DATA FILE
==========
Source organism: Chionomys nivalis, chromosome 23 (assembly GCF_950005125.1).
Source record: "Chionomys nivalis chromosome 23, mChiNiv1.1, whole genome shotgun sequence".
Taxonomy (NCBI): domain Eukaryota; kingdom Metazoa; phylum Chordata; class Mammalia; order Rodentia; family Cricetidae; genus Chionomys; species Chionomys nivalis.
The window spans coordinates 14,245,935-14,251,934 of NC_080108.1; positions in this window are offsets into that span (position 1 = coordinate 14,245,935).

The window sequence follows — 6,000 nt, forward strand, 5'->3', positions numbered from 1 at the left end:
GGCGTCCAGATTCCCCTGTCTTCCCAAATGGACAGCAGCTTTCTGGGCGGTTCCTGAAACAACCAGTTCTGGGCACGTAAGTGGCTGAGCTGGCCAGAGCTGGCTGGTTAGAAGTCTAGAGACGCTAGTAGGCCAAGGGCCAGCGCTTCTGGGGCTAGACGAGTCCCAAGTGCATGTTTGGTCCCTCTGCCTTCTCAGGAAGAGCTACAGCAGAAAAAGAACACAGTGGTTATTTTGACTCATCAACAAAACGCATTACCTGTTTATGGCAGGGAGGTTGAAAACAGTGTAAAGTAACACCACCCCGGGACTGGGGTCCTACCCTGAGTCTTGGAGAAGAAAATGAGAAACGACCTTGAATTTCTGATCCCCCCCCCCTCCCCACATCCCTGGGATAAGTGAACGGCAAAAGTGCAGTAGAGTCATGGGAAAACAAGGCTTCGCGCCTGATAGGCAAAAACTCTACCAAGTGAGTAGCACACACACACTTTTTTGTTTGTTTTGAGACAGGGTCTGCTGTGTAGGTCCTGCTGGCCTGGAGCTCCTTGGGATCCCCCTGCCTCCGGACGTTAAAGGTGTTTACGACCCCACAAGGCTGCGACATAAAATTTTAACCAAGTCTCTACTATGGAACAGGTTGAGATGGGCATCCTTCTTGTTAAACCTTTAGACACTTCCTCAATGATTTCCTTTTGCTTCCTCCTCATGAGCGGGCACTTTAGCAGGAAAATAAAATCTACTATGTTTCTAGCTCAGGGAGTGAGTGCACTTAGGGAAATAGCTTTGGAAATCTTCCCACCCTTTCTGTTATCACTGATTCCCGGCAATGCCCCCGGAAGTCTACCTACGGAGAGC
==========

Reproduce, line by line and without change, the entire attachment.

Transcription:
Source organism: Chionomys nivalis, chromosome 23 (assembly GCF_950005125.1).
Source record: "Chionomys nivalis chromosome 23, mChiNiv1.1, whole genome shotgun sequence".
Taxonomy (NCBI): domain Eukaryota; kingdom Metazoa; phylum Chordata; class Mammalia; order Rodentia; family Cricetidae; genus Chionomys; species Chionomys nivalis.
The window spans coordinates 14,245,935-14,251,934 of NC_080108.1; positions in this window are offsets into that span (position 1 = coordinate 14,245,935).

The window sequence follows — 6,000 nt, forward strand, 5'->3', positions numbered from 1 at the left end:
GGCGTCCAGATTCCCCTGTCTTCCCAAATGGACAGCAGCTTTCTGGGCGGTTCCTGAAACAACCAGTTCTGGGCACGTAAGTGGCTGAGCTGGCCAGAGCTGGCTGGTTAGAAGTCTAGAGACGCTAGTAGGCCAAGGGCCAGCGCTTCTGGGGCTAGACGAGTCCCAAGTGCATGTTTGGTCCCTCTGCCTTCTCAGGAAGAGCTACAGCAGAAAAAGAACACAGTGGTTATTTTGACTCATCAACAAAACGCATTACCTGTTTATGGCAGGGAGGTTGAAAACAGTGTAAAGTAACACCACCCCGGGACTGGGGTCCTACCCTGAGTCTTGGAGAAGAAAATGAGAAACGACCTTGAATTTCTGATCCCCCCCCCCTCCCCACATCCCTGGGATAAGTGAACGGCAAAAGTGCAGTAGAGTCATGGGAAAACAAGGCTTCGCGCCTGATAGGCAAAAACTCTACCAAGTGAGTAGCACACACACACTTTTTTGTTTGTTTTGAGACAGGGTCTGCTGTGTAGGTCCTGCTGGCCTGGAGCTCCTTGGGATCCCCCTGCCTCCGGACGTTAAAGGTGTTTACGACCCCACAAGGCTGCGACATAAAATTTTAACCAAGTCTCTACTATGGAACAGGTTGAGATGGGCATCCTTCTTGTTAAACCTTTAGACACTTCCTCAATGATTTCCTTTTGCTTCCTCCTCATGAGCGGGCACTTTAGCAGGAAAATAAAATCTACTATGTTTCTAGCTCAGGGAGTGAGTGCACTTAGGGAAATAGCTTTGGAAATCTTCCCACCCTTTCTGTTATCACTGATTCCCGGCAATGCCCCCGGAAGTCTACCTACGGAGAGC